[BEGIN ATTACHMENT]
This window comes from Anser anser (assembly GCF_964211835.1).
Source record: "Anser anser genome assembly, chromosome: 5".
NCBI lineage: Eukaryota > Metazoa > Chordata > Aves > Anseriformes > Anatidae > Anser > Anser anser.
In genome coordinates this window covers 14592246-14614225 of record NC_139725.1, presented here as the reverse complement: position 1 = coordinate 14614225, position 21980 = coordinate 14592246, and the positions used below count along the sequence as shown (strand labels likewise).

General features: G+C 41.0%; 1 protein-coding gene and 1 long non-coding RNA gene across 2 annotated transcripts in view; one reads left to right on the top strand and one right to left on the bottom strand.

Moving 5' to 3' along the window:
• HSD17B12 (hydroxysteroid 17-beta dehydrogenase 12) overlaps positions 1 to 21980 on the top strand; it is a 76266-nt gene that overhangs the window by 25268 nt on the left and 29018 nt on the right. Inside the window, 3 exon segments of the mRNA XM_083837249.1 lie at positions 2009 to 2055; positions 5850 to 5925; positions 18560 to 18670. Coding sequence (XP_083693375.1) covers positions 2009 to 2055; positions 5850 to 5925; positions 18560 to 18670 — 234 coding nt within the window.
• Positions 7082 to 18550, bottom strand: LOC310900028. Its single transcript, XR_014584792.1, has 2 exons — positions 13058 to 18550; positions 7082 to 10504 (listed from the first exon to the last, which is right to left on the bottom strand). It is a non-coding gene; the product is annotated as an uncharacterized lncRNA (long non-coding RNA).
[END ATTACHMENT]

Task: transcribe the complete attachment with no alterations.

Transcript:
This window comes from Anser anser (assembly GCF_964211835.1).
Source record: "Anser anser genome assembly, chromosome: 5".
NCBI lineage: Eukaryota > Metazoa > Chordata > Aves > Anseriformes > Anatidae > Anser > Anser anser.
In genome coordinates this window covers 14592246-14614225 of record NC_139725.1, presented here as the reverse complement: position 1 = coordinate 14614225, position 21980 = coordinate 14592246, and the positions used below count along the sequence as shown (strand labels likewise).

General features: G+C 41.0%; 1 protein-coding gene and 1 long non-coding RNA gene across 2 annotated transcripts in view; one reads left to right on the top strand and one right to left on the bottom strand.

Moving 5' to 3' along the window:
• HSD17B12 (hydroxysteroid 17-beta dehydrogenase 12) overlaps positions 1 to 21980 on the top strand; it is a 76266-nt gene that overhangs the window by 25268 nt on the left and 29018 nt on the right. Inside the window, 3 exon segments of the mRNA XM_083837249.1 lie at positions 2009 to 2055; positions 5850 to 5925; positions 18560 to 18670. Coding sequence (XP_083693375.1) covers positions 2009 to 2055; positions 5850 to 5925; positions 18560 to 18670 — 234 coding nt within the window.
• Positions 7082 to 18550, bottom strand: LOC310900028. Its single transcript, XR_014584792.1, has 2 exons — positions 13058 to 18550; positions 7082 to 10504 (listed from the first exon to the last, which is right to left on the bottom strand). It is a non-coding gene; the product is annotated as an uncharacterized lncRNA (long non-coding RNA).